Huang Tsung-Hsi

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Huang Tsung-Hsi


Born Sept. 24, 1610; died Aug. 12, 1695. Chinese scholar.

The son of a high court official, Huang Tsung-hsi fought against the Manchu invaders. After 1649 he devoted himself to scholarly pursuits and wrote several works in philosophy, history, literature, and mathematics. His Treatise on the State (1662) was a critique of absolute monarchy. Huang regarded as intolerable the emperor’s treatment of the state and the people as his own personal property; laws, according to Huang, were to meet the interests of the state and the people. He was the first Chinese author of historical studies of Chinese thought, such as The Philosophical Schools of the Sung and Yüan Epochs and The Works of the Confucians in the Ming Epoch.

Huang’s ideas played a role in the Chinese bourgeois-reformist movement of the late 19th and early 20th centuries.


Balazs, E. Political Theory and Administrative Reality in Traditional China. London, 1965. Pages 17–29.
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Inspired by the Donglin predecessors, Huang Zongxi (1610-1695)--a late-Ming/early Qing scholar--envisioned an ideal society ruled by public opinion formed through "public reasoning (gongyi)" of the entire local population.
According to Huang Zongxi, the local schools, as center for the formation of public opinion, must be entirely independent of the government.
The role of public reasoning in fostering moral self consciousness, as justified by the 1590s pro-Donglin scholars, follows almost exactly the same logic of Gu Yanwu and Huang Zongxi half a century later as discussed above.
Such a trend of thought eventually culminated in Huang Zongxi and Gu Yanwu's visions of a more thorough political, social reform leading to a society ruled by "public reasoning" in the later 17th century.
Other defenders of the collective deliberation tradition in the 1590s, as well as Huang Zongxi and Gu Yanwu in mid-17th century, however, stressed instead the crucial importance of the procedure of "public reasoning (gongyi)" as a means of reaching the most optimal conclusion.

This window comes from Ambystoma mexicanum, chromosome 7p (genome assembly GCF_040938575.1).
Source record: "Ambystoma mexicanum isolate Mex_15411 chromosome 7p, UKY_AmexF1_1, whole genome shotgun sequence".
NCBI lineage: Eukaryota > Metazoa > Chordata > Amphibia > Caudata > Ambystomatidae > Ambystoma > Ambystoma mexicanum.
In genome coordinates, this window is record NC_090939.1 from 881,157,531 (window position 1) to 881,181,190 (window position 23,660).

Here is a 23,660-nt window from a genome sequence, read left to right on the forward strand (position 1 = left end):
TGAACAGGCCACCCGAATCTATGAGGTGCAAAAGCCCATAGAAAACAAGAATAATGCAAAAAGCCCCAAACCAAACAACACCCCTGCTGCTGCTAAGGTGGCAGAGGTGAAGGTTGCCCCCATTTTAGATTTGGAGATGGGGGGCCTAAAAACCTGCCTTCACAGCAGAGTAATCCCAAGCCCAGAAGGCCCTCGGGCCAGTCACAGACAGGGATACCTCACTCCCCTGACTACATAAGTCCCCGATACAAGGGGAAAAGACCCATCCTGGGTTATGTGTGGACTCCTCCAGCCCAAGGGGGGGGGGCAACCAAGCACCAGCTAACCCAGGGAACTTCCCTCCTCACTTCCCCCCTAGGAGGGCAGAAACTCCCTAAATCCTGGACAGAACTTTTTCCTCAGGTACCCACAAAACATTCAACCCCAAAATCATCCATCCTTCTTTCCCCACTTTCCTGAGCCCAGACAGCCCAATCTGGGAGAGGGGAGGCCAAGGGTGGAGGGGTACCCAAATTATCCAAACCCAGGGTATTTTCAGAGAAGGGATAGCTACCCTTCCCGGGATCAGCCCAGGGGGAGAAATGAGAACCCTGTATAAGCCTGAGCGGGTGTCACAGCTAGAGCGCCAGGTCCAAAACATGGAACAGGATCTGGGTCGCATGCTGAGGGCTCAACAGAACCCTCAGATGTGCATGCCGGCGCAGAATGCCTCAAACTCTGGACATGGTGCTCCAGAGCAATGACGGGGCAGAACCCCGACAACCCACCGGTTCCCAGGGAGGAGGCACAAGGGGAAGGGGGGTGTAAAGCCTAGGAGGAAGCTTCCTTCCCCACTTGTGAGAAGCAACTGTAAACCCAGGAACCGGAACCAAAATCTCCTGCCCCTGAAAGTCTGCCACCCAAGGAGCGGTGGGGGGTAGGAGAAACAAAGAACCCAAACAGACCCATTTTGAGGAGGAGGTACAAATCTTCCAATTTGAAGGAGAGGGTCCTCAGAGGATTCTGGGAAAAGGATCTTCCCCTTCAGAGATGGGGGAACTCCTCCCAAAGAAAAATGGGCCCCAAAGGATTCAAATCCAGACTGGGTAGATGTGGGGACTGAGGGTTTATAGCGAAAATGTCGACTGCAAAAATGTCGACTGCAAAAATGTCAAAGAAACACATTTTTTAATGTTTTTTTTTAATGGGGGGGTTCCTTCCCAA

10) See Huang Zongxi ([TEXT NOT REPRODUCIBLE IN ASCII]), Songyuan xue'an ([TEXT NOT REPRODUCIBLE IN ASCII]) in Huang Zongxi quanji ([TEXT NOT REPRODUCIBLE IN ASCII]), vol.
I follow de Bary's translation of Huang Zongxi with slight modifications.
In the early Qing dynasty (1644-1911) when Huang Zongxi (1610-95) wrote the history of Ming Neo-Confucianism, however, Xue and the Hedong School were relegated to an insignificant position and have since been marginalized in the narrative of the history of Ming Neo-Confucianism.
Koh then takes us on a journey that explores both Xue's philosophy as a neo-Confucian, bis ideas on social organizations crucial for the development of his teachings, and the reception of his teachings prior to Huang Zongxi.
There exist unread anthologies of the works of hundreds of passionate and tough-minded Chinese thinkers, hardly any translated into English, but many of whom - Gu Yanwu, Huang Zongxi, Ruan Yuan, Lu Shiyi, Fang Bao - were of major importance in the world's largest single political system at the time they lived in the 1600s and 1700s.